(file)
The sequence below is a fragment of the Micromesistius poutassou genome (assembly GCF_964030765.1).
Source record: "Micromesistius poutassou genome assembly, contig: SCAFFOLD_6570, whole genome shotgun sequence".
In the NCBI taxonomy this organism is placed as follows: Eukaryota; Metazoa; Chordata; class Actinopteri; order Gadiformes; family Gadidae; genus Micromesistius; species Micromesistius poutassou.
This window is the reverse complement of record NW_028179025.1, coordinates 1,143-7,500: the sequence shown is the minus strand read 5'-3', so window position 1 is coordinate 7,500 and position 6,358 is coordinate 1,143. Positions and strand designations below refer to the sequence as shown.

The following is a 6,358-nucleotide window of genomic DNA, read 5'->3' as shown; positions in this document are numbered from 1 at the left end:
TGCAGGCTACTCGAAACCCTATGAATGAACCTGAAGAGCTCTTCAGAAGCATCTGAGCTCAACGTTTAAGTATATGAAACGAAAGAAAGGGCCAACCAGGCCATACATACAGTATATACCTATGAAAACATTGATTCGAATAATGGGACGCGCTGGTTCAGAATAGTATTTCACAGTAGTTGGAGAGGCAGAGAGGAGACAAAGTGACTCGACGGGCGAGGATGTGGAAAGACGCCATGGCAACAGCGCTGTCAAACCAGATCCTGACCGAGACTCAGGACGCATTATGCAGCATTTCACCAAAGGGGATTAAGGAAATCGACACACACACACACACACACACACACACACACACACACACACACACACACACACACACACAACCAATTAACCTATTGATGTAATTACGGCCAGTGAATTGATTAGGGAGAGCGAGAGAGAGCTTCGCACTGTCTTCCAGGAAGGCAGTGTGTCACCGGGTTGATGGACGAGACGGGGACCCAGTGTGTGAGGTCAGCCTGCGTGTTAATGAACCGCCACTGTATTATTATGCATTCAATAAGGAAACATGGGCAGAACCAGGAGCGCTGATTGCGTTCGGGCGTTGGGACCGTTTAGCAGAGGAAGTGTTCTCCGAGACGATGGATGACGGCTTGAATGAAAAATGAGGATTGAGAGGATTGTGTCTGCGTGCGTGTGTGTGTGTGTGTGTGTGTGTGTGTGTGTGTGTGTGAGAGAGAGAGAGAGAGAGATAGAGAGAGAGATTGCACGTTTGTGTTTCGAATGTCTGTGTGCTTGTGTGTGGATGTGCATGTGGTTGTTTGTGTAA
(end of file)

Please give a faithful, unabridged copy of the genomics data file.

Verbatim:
The sequence below is a fragment of the Micromesistius poutassou genome (assembly GCF_964030765.1).
Source record: "Micromesistius poutassou genome assembly, contig: SCAFFOLD_6570, whole genome shotgun sequence".
In the NCBI taxonomy this organism is placed as follows: Eukaryota; Metazoa; Chordata; class Actinopteri; order Gadiformes; family Gadidae; genus Micromesistius; species Micromesistius poutassou.
This window is the reverse complement of record NW_028179025.1, coordinates 1,143-7,500: the sequence shown is the minus strand read 5'-3', so window position 1 is coordinate 7,500 and position 6,358 is coordinate 1,143. Positions and strand designations below refer to the sequence as shown.

The following is a 6,358-nucleotide window of genomic DNA, read 5'->3' as shown; positions in this document are numbered from 1 at the left end:
TGCAGGCTACTCGAAACCCTATGAATGAACCTGAAGAGCTCTTCAGAAGCATCTGAGCTCAACGTTTAAGTATATGAAACGAAAGAAAGGGCCAACCAGGCCATACATACAGTATATACCTATGAAAACATTGATTCGAATAATGGGACGCGCTGGTTCAGAATAGTATTTCACAGTAGTTGGAGAGGCAGAGAGGAGACAAAGTGACTCGACGGGCGAGGATGTGGAAAGACGCCATGGCAACAGCGCTGTCAAACCAGATCCTGACCGAGACTCAGGACGCATTATGCAGCATTTCACCAAAGGGGATTAAGGAAATCGACACACACACACACACACACACACACACACACACACACACACACACACACACACACACACAACCAATTAACCTATTGATGTAATTACGGCCAGTGAATTGATTAGGGAGAGCGAGAGAGAGCTTCGCACTGTCTTCCAGGAAGGCAGTGTGTCACCGGGTTGATGGACGAGACGGGGACCCAGTGTGTGAGGTCAGCCTGCGTGTTAATGAACCGCCACTGTATTATTATGCATTCAATAAGGAAACATGGGCAGAACCAGGAGCGCTGATTGCGTTCGGGCGTTGGGACCGTTTAGCAGAGGAAGTGTTCTCCGAGACGATGGATGACGGCTTGAATGAAAAATGAGGATTGAGAGGATTGTGTCTGCGTGCGTGTGTGTGTGTGTGTGTGTGTGTGTGTGTGTGTGTGTGAGAGAGAGAGAGAGAGAGATAGAGAGAGAGATTGCACGTTTGTGTTTCGAATGTCTGTGTGCTTGTGTGTGGATGTGCATGTGGTTGTTTGTGTAA